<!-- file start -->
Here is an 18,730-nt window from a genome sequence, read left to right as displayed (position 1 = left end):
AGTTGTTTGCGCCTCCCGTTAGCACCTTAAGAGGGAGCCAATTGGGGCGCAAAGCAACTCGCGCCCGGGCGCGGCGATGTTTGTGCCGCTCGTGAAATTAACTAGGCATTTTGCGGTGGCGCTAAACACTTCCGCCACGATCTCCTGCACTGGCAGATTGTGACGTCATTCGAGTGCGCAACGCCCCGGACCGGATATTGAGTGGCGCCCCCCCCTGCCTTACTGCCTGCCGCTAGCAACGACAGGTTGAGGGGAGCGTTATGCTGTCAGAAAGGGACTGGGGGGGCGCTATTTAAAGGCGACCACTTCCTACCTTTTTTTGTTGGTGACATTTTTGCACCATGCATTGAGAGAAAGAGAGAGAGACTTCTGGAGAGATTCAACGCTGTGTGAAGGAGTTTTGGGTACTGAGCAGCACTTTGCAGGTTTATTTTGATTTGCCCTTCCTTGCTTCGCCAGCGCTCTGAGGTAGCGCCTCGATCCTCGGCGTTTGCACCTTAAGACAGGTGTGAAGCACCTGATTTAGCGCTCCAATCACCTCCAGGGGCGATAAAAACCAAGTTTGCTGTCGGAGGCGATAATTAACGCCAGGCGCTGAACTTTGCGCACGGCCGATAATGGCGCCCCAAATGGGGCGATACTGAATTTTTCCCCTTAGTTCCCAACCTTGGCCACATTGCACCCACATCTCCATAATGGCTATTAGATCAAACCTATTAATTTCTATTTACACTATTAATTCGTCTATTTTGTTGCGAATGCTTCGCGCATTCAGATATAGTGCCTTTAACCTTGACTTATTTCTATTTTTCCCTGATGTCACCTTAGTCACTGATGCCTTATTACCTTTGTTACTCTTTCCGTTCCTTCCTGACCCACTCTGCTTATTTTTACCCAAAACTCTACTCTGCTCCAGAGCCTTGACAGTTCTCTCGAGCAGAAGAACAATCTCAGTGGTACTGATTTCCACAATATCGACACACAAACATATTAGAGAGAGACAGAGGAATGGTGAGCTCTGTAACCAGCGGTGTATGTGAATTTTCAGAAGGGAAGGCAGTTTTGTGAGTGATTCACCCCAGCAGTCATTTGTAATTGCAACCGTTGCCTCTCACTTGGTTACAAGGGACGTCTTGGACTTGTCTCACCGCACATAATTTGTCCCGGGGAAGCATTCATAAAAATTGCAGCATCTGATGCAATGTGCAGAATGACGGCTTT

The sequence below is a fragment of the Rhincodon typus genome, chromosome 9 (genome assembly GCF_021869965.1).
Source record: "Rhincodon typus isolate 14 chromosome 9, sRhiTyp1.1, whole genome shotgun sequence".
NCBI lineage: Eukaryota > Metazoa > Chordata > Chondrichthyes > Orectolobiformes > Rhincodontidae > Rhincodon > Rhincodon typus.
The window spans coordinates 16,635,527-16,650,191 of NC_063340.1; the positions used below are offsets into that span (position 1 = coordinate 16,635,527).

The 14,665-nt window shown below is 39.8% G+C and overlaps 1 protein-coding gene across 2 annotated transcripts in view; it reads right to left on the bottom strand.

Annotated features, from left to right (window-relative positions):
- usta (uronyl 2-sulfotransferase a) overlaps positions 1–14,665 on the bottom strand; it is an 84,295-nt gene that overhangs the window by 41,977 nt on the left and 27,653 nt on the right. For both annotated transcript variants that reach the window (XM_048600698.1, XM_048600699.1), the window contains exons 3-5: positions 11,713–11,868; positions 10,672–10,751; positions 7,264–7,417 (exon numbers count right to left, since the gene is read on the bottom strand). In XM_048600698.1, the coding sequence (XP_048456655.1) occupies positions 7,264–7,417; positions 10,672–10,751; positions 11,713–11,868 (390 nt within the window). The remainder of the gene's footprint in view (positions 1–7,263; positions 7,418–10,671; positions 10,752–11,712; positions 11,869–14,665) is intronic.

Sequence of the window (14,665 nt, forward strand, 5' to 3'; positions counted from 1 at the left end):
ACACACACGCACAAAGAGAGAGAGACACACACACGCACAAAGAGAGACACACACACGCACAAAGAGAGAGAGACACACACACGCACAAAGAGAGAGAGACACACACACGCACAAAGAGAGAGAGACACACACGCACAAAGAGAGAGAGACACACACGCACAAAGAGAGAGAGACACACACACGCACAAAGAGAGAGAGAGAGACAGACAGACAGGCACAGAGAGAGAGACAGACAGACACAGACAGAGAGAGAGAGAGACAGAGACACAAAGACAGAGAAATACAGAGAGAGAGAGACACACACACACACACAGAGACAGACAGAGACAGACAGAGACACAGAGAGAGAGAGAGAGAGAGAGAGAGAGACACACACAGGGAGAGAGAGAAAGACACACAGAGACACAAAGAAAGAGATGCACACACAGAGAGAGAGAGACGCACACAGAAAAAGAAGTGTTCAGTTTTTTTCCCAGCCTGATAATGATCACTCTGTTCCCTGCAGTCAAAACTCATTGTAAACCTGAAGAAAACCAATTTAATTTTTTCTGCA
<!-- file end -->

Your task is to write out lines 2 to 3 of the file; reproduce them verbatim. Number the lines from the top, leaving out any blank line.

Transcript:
AGTTGTTTGCGCCTCCCGTTAGCACCTTAAGAGGGAGCCAATTGGGGCGCAAAGCAACTCGCGCCCGGGCGCGGCGATGTTTGTGCCGCTCGTGAAATTAACTAGGCATTTTGCGGTGGCGCTAAACACTTCCGCCACGATCTCCTGCACTGGCAGATTGTGACGTCATTCGAGTGCGCAACGCCCCGGACCGGATATTGAGTGGCGCCCCCCCCTGCCTTACTGCCTGCCGCTAGCAACGACAGGTTGAGGGGAGCGTTATGCTGTCAGAAAGGGACTGGGGGGGCGCTATTTAAAGGCGACCACTTCCTACCTTTTTTTGTTGGTGACATTTTTGCACCATGCATTGAGAGAAAGAGAGAGAGACTTCTGGAGAGATTCAACGCTGTGTGAAGGAGTTTTGGGTACTGAGCAGCACTTTGCAGGTTTATTTTGATTTGCCCTTCCTTGCTTCGCCAGCGCTCTGAGGTAGCGCCTCGATCCTCGGCGTTTGCACCTTAAGACAGGTGTGAAGCACCTGATTTAGCGCTCCAATCACCTCCAGGGGCGATAAAAACCAAGTTTGCTGTCGGAGGCGATAATTAACGCCAGGCGCTGAACTTTGCGCACGGCCGATAATGGCGCCCCAAATGGGGCGATACTGAATTTTTCCCCTTAGTTCCCAACCTTGGCCACATTGCACCCACATCTCCATAATGGCTATTAGATCAAACCTATTAATTTCTATTTACACTATTAATTCGTCTATTTTGTTGCGAATGCTTCGCGCATTCAGATATAGTGCCTTTAACCTTGACTTATTTCTATTTTTCCCTGATGTCACCTTAGTCACTGATGCCTTATTACCTTTGTTACTCTTTCCGTTCCTTCCTGACCCACTCTGCTTATTTTTACCCAAAACTCTACTCTGCTCCAGAGCCTTGACAGTTCTCTCGAGCAGAAGAACAATCTCAGTGGTACTGATTTCCACAATATCGACACACAAACATATTAGAGAGAGACAGAGGAATGGTGAGCTCTGTAACCAGCGGTGTATGTGAATTTTCAGAAGGGAAGGCAGTTTTGTGAGTGATTCACCCCAGCAGTCATTTGTAATTGCAACCGTTGCCTCTCACTTGGTTACAAGGGACGTCTTGGACTTGTCTCACCGCACATAATTTGTCCCGGGGAAGCATTCATAAAAATTGCAGCATCTGATGCAATGTGCAGAATGACGGCTTT

The sequence below is a fragment of the Rhincodon typus genome, chromosome 9 (genome assembly GCF_021869965.1).